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Haters Gonna Hate: Responding to Negative Social Feedback

Haters Gonna Hate: Responding to Negative Social Feedback

By Ashley Ward

Social media pages give you the option to like, favorite, retweet, share, and +1 posts you enjoy. With all of these positive options, you’d think it would be impossible to ever receive negative feedback, right? Wrong. Although Facebook hasn’t released a “dislike” button yet, fans still find ways to express their negative opinions in comments, reviews or wall posts.

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Image: New Brand Analytics

As an interactive marketing agency, Thunder manages a variety of social profiles, even some that haven’t received the most positive of feedback. We like to take this challenge and turn it into an opportunity to increase brand awareness.

Let’s Get To Know Each Other

A new client or campaign can be really exciting for an agency – a chance to contribute to a company’s brand, a unique voice to learn, and a new group of awesome people to work with.

Sometimes it’s not that peachy. Occasionally, we inherit a bad Facebook Page with several horrid comments or a Twitter Profile that is consumed with angry @mentions. The scariest is finding a page or group dedicated to mocking the profile you were just handed.

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Image: Panda Whale

After freaking out, it’s important to analyze the situation and discover what is making people so upset.

First, check out reputation management websites like Yelp to see what actual customers are saying. Then, use social tools like Social Mention to discover how positive or negative the mentions are. After you have done your own research, schedule a kick-off call with your client. Here you can learn all of the basic company information and the overall feel of the business you’re about to represent. If you’ve discovered any negative sentiments, now’s the time to bring that up and learn more about the issue.

If you have identified an issue, see if your client has a crisis plan for situations like this. Are there FAQs and approved responses to reference? Who needs to be notified if something goes down? What steps should be taken to control the situation? Having a plan of attack will lead to a less stressful situation down the line.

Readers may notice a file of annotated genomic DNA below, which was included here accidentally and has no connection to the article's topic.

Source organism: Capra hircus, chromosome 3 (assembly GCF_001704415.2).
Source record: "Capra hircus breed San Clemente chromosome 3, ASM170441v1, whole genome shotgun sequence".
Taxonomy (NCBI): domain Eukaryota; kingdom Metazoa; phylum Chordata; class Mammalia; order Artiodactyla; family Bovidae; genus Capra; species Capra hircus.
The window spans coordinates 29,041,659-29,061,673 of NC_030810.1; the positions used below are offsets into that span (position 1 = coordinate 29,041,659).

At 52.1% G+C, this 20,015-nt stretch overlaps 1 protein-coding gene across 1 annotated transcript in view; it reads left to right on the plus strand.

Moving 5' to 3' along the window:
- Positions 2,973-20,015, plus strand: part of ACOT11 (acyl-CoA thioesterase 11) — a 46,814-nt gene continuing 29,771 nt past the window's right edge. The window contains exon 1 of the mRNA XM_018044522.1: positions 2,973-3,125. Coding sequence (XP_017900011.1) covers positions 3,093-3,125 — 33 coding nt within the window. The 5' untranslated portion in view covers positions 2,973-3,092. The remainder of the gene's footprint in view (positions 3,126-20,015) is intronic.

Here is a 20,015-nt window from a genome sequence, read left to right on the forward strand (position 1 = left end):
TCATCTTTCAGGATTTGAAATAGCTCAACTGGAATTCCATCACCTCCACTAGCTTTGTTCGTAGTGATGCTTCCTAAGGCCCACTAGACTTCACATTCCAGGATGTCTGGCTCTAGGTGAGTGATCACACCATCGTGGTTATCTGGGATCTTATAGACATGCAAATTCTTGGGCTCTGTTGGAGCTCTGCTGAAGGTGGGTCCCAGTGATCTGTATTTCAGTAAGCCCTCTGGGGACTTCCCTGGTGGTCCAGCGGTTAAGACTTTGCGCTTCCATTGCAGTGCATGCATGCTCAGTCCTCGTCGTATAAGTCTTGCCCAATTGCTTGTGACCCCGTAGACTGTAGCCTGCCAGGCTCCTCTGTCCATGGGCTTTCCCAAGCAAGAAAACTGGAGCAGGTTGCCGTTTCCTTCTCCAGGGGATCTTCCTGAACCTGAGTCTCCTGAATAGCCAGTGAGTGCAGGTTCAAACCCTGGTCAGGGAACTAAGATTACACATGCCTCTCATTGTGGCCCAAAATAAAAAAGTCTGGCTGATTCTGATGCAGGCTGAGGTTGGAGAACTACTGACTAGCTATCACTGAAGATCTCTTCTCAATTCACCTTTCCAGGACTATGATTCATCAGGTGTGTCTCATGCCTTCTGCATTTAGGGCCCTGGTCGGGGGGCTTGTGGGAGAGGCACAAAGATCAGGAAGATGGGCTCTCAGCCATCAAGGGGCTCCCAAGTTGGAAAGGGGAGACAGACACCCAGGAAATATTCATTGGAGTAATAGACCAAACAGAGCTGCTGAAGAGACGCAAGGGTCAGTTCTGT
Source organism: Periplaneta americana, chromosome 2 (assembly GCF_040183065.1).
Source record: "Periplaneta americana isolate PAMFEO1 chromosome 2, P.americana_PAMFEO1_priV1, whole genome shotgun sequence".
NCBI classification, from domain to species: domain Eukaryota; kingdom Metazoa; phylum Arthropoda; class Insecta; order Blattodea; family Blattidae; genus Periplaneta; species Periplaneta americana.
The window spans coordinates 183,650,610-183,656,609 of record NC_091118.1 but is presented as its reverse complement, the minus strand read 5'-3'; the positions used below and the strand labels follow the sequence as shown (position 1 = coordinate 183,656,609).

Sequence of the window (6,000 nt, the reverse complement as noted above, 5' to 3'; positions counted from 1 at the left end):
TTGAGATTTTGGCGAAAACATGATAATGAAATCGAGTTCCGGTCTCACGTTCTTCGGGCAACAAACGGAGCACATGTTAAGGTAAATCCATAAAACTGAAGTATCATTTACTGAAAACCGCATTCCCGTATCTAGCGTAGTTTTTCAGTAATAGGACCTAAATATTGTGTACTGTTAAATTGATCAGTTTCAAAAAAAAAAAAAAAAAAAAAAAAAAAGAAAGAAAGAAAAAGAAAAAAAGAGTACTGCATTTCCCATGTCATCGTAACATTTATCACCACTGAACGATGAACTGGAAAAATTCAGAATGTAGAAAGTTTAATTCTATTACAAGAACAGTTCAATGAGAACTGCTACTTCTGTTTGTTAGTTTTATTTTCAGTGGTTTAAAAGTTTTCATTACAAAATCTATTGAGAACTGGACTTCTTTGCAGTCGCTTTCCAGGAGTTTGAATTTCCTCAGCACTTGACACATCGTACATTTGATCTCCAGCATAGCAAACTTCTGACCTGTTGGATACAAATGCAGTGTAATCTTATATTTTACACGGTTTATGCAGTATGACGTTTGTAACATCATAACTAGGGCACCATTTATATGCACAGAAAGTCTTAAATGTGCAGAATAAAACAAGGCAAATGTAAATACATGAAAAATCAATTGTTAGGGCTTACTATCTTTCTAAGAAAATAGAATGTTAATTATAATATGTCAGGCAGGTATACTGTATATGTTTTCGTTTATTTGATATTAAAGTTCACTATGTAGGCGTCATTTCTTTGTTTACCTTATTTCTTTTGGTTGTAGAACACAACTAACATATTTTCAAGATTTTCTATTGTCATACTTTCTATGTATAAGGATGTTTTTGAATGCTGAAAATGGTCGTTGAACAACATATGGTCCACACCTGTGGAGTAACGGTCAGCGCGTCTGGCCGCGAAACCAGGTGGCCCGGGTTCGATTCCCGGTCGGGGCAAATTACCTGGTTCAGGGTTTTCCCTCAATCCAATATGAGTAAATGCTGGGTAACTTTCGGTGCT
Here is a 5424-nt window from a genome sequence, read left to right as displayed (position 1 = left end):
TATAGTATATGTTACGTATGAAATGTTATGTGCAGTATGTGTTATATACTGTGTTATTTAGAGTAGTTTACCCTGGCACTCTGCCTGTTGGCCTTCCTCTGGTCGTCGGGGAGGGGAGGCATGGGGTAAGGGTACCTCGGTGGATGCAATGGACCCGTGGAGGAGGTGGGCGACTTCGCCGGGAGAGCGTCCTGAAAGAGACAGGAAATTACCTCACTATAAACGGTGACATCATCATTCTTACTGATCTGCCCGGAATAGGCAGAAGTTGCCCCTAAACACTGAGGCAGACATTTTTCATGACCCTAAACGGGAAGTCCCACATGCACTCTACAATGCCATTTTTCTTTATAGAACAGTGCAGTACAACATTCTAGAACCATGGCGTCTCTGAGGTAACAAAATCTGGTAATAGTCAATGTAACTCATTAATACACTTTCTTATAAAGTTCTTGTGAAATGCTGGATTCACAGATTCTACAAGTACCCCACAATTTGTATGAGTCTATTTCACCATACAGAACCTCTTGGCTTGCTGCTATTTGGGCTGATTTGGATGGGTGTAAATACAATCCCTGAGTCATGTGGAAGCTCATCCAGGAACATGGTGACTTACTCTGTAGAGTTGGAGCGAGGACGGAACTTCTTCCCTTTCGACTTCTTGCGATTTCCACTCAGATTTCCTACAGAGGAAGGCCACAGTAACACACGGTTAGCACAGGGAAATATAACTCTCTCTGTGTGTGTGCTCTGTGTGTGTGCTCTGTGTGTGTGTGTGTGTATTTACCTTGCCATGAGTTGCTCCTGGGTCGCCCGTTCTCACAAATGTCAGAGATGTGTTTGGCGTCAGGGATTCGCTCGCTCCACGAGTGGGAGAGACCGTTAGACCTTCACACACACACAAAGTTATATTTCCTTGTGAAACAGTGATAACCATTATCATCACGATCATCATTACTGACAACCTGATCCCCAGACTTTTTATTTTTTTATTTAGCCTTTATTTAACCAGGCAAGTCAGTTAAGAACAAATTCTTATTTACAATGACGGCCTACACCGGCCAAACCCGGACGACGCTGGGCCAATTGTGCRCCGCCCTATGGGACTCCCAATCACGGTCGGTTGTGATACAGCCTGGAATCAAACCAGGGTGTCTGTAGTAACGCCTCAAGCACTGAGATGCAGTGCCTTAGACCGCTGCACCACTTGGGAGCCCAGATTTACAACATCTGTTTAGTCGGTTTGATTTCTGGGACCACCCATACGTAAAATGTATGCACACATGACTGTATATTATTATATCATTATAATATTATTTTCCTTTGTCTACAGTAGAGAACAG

Are You Listening To Anything I’m Saying

Like girlfriends, upset co-workers and the parking garage guy, everyone wants to be heard, especially on the Internet. The cyberworld was made for people to voice their opinions in a safe environment – preaching what they love, and mocking what they really hate. Right? Yeah, we didn’t think so either. Yet, the internet is the safest and most comfortable place for people to tell you how they really feel. This can be extremely beneficial or incredibly harmful for businesses.

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Image: Neon Fresh

Having a social media presence increases your risk of receiving that negativity, but also gives consumers another resource to give real feedback. It’s important to use this platform, your social media pages, as a place to connect and respond on a personal, yet professional, level to all of your customer’s concerns.

But It Wasn’t My Fault

As an agency, you’re going to need to take the blame (as your client) in situations you don’t always feel are your fault, especially when inheriting a not-so-hot profile. There are ways of getting through that feeling, while pleasing the consumer, increasing brand awareness and satisfying the client.

Make a public response.
However bad the situation may be, it’s incredibly important to leave some kind of feedback and response for everyone to see. The person you are replying to is most likely not the only one who felt like that, and certainly isn’t the only one seeing your response. Respond in a professional manner, but keep it real. Thank the customer for their feedback, apologize for the issue and ensure your working on fixing it.